By Derek Price
Innovation in new vehicles is a double-edged sword.
On one side, if cars aren’t getting better all the time — more reliable, more enjoyable, more efficient and more comfortable — then very quickly they’ll find themselves uncompetitive. No one can sit still in a marketplace where others are improving.
On the other side, innovation done wrong can spell disaster.
The latest Ford F-150 is an example of innovation done right.
This pickup is unquestionably one of the most forward-thinking on the market today, mainly thanks to its groundbreaking aluminum body. Abrasive commercials from Chevrolet notwithstanding, the Ford’s strong but lightweight construction is the formula every truck will be following for years to come. It’s a leader, not a gimmick.
Even the critics of Ford’s plan, who pointed out the difficulties of mass-producing aluminum panels and the potential for monumentally high repair costs, have discovered their fears were largely unfounded. The aluminum F-150 is looking more like a phoenix and less like an albatross with each passing year.
This year, Ford is rolling the innovation dice once again with the introduction of a 10-speed automatic transmission in its mass-selling truck.
Like all meaningful innovations, this one was a big gamble. Chrysler tried the same thing with a nine-speed automatic in the 200 a few years ago, and its slightly less-than-perfect rollout — seriously, their transmission wasn’t all that bad — was a big reason the 200 met an untimely death.
Buyers expect perfection. That means Ford’s new 10-speed has to be absolutely perfect from the moment it arrives on dealer lots.
And if my weeklong test drive is any indication, perfection is exactly what buyers can expect.
Unlike Chrysler’s nine-speed, which felt a bit awkward when it hunted for gears early in its rollout, this 10-speed seems perfectly programmed from the get-go. It makes fast, crisp, surprisingly sports-car-like shifts and always finds and holds the correct gear, despite having so many choices at its disposal for any given moment. It doesn’t suffer from indecisiveness.
Why a 10-speed? Two words: fuel economy.
Auto makers are under pressure from both buyers and the federal government to keep their fuel consumption in check, and having more gears allows the engine to run its its most efficient range more of the time. Ford and General Motors worked together to jointly develop this new transmission, and Ford’s installation seems to be a spectacular success.
Coupled with engine start-stop technology, which automatically shuts the engine off at stoplights like hybrid cars have done for years, my test truck got an EPA rating of 18 mpg in city driving and 25 on the highway. For a truck with V8-like power, performance and towing capability, those are impressive numbers.
The subject of my test was a 2017 F-150 SuperCrew fitted with a fresh 3.5-liter EcoBoost V6 and, of course, the fancy new transmission. Its out-the-door price was over $50,000 before discounts, which is pricey but not out of line for a well-equipped new truck.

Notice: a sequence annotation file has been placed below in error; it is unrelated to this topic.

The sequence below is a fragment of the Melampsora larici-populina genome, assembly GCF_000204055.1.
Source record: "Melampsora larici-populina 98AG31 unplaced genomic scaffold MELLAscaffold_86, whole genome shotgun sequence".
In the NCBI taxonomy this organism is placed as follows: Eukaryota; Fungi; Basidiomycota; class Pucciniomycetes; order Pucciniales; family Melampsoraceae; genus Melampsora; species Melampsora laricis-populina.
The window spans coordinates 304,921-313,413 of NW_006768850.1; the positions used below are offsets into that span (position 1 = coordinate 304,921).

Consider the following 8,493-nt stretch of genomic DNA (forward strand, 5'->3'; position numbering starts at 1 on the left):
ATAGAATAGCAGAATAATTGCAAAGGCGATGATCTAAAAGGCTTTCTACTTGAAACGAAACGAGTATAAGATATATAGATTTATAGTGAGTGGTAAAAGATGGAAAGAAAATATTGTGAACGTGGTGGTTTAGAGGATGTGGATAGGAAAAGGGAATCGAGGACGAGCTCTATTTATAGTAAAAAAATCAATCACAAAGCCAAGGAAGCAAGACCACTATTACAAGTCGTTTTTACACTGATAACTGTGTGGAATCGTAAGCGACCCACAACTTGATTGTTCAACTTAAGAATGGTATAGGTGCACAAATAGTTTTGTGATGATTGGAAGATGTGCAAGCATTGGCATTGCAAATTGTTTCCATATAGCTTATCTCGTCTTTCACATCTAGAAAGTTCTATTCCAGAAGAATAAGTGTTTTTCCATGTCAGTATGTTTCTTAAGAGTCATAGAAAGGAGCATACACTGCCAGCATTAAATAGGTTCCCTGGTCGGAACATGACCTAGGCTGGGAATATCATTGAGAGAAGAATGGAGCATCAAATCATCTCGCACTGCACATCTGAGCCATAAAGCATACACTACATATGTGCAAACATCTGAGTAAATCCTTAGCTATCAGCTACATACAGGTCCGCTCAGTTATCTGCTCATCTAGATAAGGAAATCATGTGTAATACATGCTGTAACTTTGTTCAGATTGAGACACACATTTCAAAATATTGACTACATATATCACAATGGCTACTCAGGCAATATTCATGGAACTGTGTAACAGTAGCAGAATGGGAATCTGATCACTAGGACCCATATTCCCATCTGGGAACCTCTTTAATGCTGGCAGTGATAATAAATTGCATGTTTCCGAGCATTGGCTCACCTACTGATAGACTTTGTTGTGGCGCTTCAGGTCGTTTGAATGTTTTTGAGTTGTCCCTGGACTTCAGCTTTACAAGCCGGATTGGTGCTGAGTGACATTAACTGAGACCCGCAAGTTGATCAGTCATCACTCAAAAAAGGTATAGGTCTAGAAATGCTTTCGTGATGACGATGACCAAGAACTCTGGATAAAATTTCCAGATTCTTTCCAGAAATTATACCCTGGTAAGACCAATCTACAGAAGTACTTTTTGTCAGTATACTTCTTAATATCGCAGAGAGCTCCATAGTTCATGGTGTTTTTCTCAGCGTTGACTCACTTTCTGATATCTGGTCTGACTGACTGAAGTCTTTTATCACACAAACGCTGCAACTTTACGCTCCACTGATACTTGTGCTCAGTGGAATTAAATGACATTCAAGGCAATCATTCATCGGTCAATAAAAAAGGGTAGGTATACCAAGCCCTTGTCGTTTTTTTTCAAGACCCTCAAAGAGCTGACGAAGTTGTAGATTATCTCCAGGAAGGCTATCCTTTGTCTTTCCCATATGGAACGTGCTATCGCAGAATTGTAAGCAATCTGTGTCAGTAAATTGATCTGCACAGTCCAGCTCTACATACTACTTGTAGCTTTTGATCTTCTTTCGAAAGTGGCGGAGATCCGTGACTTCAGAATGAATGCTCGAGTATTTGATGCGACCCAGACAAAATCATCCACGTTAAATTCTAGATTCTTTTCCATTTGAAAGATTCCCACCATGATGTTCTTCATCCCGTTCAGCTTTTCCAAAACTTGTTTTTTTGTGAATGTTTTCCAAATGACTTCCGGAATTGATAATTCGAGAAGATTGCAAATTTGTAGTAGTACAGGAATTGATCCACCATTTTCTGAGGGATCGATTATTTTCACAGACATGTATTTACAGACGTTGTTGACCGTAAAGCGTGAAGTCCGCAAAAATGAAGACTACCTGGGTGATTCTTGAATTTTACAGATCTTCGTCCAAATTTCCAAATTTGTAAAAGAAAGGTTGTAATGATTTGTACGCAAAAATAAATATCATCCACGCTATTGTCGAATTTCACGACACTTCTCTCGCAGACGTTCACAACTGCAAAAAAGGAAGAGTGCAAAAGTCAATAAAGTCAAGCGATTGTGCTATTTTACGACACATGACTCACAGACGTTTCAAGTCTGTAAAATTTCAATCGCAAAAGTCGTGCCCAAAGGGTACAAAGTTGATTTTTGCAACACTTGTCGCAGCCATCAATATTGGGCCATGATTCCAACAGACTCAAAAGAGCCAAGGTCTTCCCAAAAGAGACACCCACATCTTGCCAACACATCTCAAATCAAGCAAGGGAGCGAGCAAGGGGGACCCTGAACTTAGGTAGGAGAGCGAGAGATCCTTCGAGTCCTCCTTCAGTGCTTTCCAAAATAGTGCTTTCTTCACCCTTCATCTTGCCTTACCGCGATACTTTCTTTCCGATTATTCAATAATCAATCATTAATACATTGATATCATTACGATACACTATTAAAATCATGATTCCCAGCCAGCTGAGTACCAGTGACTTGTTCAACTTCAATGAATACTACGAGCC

Changes to the turbo V6 boosted its output ratings by 10 horsepower and 50 pound-feet of torque this year, up to 325 and 375 respectively. With an optional 3.55 rear axle, my tester drove like a fun sport truck with quick off-the-line acceleration and steady, linear power when getting up to highway speeds.
It also came with one of my favorite Ford innovations: Pro Trailer Backup Assist, which lets you steer a trailer in reverse using a knob on the dash that does all the thinking for you. For people like me who don’t tow all that often, it makes backing up a trailer super easy and intuitive.
Pricing for a basic F-150 starts around $27,000. Getting the 10-speed requires at least the XL trim, which starts around $30,000 with a single cab or $36,000 with the more popular, four-door SuperCrew cab.
At A Glance
What was tested?
2017 Ford F-150 4×2 SuperCrew ($37,140). Options: XLT equipment group ($5,245), EcoBoost engine ($2,095), 10-speed automatic ($500), inflatable rear safety belts ($200), blind spot monitoring ($590), voice-activated navigation ($795), max trailer tow package ($1,195), side mirror LED lights ($175), SYNC connect ($235), tailgate step ($375), XLT sport appearance package ($300), wheel well liner ($180), spray-in bed liner ($495). Price as tested (including $1,195 destination charge): $50,715
Wheelbase: 145 in.
Length: 231.9 in.
Width: 96.8 in.
Height: 75.6 in.
Engine: 3.5-liter EcoBoost V6 (325 hp, 375 lbs-ft)
Transmission: 10-speed automatic
Fuel economy: 18 city, 25 highway
Why buy it?
It’s an impressive innovator because of its aluminum-alloy body and the first 10-speed automatic in a mass-produced truck. It beautifully mixes impressive capability with a refined, quiet ride.